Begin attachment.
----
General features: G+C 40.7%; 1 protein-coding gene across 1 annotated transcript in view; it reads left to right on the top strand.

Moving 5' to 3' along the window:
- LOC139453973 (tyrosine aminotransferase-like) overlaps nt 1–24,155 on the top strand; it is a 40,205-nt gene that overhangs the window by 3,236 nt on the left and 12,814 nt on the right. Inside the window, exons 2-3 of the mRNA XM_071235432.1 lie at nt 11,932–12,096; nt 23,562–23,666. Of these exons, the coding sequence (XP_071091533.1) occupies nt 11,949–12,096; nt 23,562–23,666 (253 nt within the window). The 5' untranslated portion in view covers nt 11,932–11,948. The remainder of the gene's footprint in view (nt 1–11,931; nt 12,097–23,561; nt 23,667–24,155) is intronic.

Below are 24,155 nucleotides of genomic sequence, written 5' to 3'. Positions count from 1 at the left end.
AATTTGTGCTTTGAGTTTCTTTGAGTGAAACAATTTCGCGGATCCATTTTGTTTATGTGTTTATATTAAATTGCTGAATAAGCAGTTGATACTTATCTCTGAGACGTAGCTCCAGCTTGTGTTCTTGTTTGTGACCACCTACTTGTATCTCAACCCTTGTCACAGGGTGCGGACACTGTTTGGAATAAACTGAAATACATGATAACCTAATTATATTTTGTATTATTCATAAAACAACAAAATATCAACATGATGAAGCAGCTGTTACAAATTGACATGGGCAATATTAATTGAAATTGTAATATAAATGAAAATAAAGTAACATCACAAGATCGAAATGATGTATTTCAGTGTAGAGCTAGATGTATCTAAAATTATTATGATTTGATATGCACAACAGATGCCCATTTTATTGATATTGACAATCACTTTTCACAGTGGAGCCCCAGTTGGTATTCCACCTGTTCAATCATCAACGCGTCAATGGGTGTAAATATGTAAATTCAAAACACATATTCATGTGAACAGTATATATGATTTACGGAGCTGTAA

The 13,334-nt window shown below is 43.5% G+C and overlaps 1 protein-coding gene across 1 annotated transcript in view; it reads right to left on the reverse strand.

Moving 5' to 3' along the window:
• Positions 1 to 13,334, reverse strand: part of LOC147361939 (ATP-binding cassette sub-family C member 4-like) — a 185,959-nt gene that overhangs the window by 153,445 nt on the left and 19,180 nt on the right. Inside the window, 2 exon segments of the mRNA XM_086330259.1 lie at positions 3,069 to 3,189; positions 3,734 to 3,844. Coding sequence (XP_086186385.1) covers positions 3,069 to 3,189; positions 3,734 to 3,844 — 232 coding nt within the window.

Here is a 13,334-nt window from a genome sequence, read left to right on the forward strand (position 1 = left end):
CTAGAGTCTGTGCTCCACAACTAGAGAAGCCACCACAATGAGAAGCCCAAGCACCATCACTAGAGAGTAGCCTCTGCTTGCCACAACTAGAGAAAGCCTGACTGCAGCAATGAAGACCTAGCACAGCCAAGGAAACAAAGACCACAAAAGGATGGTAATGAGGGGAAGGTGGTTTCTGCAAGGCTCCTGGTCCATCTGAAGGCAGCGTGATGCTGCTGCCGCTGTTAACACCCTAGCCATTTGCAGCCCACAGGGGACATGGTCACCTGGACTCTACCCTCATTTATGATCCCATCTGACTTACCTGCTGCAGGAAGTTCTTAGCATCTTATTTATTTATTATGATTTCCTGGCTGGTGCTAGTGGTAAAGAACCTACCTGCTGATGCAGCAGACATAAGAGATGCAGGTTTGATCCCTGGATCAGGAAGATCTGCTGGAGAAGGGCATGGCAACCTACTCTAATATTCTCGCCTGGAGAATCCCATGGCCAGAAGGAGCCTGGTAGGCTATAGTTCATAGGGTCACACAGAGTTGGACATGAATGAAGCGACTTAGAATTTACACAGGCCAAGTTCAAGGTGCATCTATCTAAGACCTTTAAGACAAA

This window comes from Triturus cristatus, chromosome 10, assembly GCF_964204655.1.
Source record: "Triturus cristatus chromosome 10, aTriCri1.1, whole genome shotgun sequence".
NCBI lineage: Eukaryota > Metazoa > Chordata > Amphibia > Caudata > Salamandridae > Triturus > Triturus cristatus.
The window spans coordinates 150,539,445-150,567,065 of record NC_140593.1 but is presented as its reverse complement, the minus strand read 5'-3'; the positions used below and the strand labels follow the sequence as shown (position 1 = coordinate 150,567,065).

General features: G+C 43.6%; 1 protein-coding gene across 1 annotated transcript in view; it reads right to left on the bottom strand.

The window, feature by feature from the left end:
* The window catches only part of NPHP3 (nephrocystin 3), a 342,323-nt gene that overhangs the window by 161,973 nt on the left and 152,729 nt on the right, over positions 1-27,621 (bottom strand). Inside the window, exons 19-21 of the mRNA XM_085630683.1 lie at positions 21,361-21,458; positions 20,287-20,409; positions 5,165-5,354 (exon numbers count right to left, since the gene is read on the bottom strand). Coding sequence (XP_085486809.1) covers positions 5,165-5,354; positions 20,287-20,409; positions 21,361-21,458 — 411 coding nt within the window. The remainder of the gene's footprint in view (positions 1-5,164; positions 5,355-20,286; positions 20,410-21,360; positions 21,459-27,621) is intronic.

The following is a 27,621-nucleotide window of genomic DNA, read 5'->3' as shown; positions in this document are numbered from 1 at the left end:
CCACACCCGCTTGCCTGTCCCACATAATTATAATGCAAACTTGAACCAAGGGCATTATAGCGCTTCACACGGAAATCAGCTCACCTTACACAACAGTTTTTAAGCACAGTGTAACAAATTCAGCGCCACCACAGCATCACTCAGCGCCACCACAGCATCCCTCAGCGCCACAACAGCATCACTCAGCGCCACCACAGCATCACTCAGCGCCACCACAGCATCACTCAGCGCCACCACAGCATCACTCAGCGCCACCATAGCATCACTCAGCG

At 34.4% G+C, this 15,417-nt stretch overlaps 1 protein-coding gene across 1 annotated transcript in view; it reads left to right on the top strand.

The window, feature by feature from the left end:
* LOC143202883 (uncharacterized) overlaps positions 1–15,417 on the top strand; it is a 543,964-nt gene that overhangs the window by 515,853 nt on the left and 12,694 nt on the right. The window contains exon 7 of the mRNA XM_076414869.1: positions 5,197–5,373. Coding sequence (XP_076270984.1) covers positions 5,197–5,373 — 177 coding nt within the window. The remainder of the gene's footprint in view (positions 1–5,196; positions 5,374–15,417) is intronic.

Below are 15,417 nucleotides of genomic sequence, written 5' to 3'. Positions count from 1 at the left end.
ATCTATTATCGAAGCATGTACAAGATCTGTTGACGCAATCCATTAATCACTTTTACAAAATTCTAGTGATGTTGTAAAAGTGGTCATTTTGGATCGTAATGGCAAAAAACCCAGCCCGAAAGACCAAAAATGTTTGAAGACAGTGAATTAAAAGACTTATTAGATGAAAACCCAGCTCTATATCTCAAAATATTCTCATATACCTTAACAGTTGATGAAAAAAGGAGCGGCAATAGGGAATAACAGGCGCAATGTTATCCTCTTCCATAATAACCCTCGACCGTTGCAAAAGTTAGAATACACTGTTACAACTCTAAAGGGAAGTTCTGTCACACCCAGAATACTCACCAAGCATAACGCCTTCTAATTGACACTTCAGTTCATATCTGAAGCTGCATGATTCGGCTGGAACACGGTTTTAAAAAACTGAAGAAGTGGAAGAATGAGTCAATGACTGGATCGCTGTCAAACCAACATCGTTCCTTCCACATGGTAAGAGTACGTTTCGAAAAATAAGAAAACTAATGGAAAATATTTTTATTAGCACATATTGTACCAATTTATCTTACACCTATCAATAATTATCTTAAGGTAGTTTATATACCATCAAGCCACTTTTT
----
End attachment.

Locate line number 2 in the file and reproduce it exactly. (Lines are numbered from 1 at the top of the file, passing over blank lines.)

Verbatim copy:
Moving 5' to 3' along the window: